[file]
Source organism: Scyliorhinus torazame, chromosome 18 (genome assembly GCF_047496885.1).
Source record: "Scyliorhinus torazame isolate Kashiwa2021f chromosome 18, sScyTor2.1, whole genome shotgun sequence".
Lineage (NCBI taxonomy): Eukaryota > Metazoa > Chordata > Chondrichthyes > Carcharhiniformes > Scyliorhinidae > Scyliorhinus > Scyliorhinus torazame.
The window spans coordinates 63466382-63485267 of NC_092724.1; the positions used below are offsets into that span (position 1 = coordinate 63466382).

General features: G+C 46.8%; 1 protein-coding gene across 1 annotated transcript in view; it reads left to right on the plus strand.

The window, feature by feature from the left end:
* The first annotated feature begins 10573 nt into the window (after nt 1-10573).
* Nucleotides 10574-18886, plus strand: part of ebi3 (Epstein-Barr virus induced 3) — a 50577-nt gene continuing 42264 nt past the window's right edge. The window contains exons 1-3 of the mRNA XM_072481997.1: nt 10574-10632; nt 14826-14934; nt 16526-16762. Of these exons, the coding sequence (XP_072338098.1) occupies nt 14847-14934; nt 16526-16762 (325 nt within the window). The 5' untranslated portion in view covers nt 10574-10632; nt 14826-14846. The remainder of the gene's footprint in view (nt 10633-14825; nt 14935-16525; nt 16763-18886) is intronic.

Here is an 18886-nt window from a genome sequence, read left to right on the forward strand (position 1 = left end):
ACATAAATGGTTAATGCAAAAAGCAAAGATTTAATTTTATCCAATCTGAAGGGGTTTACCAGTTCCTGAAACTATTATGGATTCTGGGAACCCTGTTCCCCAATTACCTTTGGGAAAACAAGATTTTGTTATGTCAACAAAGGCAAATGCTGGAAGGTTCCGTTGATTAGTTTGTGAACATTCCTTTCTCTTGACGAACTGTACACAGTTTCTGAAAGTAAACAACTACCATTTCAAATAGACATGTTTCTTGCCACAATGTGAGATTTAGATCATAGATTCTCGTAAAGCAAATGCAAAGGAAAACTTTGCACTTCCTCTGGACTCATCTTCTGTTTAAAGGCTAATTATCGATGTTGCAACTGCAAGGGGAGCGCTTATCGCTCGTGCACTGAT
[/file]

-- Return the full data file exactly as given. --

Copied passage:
Source organism: Scyliorhinus torazame, chromosome 18 (genome assembly GCF_047496885.1).
Source record: "Scyliorhinus torazame isolate Kashiwa2021f chromosome 18, sScyTor2.1, whole genome shotgun sequence".
Lineage (NCBI taxonomy): Eukaryota > Metazoa > Chordata > Chondrichthyes > Carcharhiniformes > Scyliorhinidae > Scyliorhinus > Scyliorhinus torazame.
The window spans coordinates 63466382-63485267 of NC_092724.1; the positions used below are offsets into that span (position 1 = coordinate 63466382).

General features: G+C 46.8%; 1 protein-coding gene across 1 annotated transcript in view; it reads left to right on the plus strand.

The window, feature by feature from the left end:
* The first annotated feature begins 10573 nt into the window (after nt 1-10573).
* Nucleotides 10574-18886, plus strand: part of ebi3 (Epstein-Barr virus induced 3) — a 50577-nt gene continuing 42264 nt past the window's right edge. The window contains exons 1-3 of the mRNA XM_072481997.1: nt 10574-10632; nt 14826-14934; nt 16526-16762. Of these exons, the coding sequence (XP_072338098.1) occupies nt 14847-14934; nt 16526-16762 (325 nt within the window). The 5' untranslated portion in view covers nt 10574-10632; nt 14826-14846. The remainder of the gene's footprint in view (nt 10633-14825; nt 14935-16525; nt 16763-18886) is intronic.

Here is an 18886-nt window from a genome sequence, read left to right on the forward strand (position 1 = left end):
ACATAAATGGTTAATGCAAAAAGCAAAGATTTAATTTTATCCAATCTGAAGGGGTTTACCAGTTCCTGAAACTATTATGGATTCTGGGAACCCTGTTCCCCAATTACCTTTGGGAAAACAAGATTTTGTTATGTCAACAAAGGCAAATGCTGGAAGGTTCCGTTGATTAGTTTGTGAACATTCCTTTCTCTTGACGAACTGTACACAGTTTCTGAAAGTAAACAACTACCATTTCAAATAGACATGTTTCTTGCCACAATGTGAGATTTAGATCATAGATTCTCGTAAAGCAAATGCAAAGGAAAACTTTGCACTTCCTCTGGACTCATCTTCTGTTTAAAGGCTAATTATCGATGTTGCAACTGCAAGGGGAGCGCTTATCGCTCGTGCACTGAT